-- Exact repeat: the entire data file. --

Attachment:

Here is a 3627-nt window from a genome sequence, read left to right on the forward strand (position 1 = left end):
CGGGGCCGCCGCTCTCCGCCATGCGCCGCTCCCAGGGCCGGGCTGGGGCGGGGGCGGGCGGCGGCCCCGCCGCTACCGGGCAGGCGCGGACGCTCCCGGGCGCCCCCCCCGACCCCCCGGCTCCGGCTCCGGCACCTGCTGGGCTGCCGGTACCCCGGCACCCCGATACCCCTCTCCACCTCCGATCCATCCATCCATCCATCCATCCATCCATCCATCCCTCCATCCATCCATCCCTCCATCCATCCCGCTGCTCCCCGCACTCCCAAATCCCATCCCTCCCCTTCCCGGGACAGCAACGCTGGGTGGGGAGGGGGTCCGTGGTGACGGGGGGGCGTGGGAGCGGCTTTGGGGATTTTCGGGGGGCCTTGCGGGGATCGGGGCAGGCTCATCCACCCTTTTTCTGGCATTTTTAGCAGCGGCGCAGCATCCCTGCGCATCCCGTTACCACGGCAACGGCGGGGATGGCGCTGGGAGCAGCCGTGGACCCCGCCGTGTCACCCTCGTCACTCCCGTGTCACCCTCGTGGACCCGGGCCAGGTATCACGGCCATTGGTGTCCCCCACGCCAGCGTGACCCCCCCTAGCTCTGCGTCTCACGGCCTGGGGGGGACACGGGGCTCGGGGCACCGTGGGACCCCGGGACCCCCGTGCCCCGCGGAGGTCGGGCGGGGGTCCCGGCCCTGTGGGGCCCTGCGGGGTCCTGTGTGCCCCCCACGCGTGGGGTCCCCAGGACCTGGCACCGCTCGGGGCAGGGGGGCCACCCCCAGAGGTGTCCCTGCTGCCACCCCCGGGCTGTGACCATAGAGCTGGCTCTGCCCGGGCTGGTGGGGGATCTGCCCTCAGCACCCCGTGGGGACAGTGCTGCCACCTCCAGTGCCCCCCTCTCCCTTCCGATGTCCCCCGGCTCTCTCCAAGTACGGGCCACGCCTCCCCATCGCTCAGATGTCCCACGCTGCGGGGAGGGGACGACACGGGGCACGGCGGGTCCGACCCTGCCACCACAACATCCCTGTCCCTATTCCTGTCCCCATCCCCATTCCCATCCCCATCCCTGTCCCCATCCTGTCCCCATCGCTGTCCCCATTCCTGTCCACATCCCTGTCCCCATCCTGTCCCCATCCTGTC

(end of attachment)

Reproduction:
Here is a 3627-nt window from a genome sequence, read left to right on the forward strand (position 1 = left end):
CGGGGCCGCCGCTCTCCGCCATGCGCCGCTCCCAGGGCCGGGCTGGGGCGGGGGCGGGCGGCGGCCCCGCCGCTACCGGGCAGGCGCGGACGCTCCCGGGCGCCCCCCCCGACCCCCCGGCTCCGGCTCCGGCACCTGCTGGGCTGCCGGTACCCCGGCACCCCGATACCCCTCTCCACCTCCGATCCATCCATCCATCCATCCATCCATCCATCCATCCCTCCATCCATCCATCCCTCCATCCATCCCGCTGCTCCCCGCACTCCCAAATCCCATCCCTCCCCTTCCCGGGACAGCAACGCTGGGTGGGGAGGGGGTCCGTGGTGACGGGGGGGCGTGGGAGCGGCTTTGGGGATTTTCGGGGGGCCTTGCGGGGATCGGGGCAGGCTCATCCACCCTTTTTCTGGCATTTTTAGCAGCGGCGCAGCATCCCTGCGCATCCCGTTACCACGGCAACGGCGGGGATGGCGCTGGGAGCAGCCGTGGACCCCGCCGTGTCACCCTCGTCACTCCCGTGTCACCCTCGTGGACCCGGGCCAGGTATCACGGCCATTGGTGTCCCCCACGCCAGCGTGACCCCCCCTAGCTCTGCGTCTCACGGCCTGGGGGGGACACGGGGCTCGGGGCACCGTGGGACCCCGGGACCCCCGTGCCCCGCGGAGGTCGGGCGGGGGTCCCGGCCCTGTGGGGCCCTGCGGGGTCCTGTGTGCCCCCCACGCGTGGGGTCCCCAGGACCTGGCACCGCTCGGGGCAGGGGGGCCACCCCCAGAGGTGTCCCTGCTGCCACCCCCGGGCTGTGACCATAGAGCTGGCTCTGCCCGGGCTGGTGGGGGATCTGCCCTCAGCACCCCGTGGGGACAGTGCTGCCACCTCCAGTGCCCCCCTCTCCCTTCCGATGTCCCCCGGCTCTCTCCAAGTACGGGCCACGCCTCCCCATCGCTCAGATGTCCCACGCTGCGGGGAGGGGACGACACGGGGCACGGCGGGTCCGACCCTGCCACCACAACATCCCTGTCCCTATTCCTGTCCCCATCCCCATTCCCATCCCCATCCCTGTCCCCATCCTGTCCCCATCGCTGTCCCCATTCCTGTCCACATCCCTGTCCCCATCCTGTCCCCATCCTGTC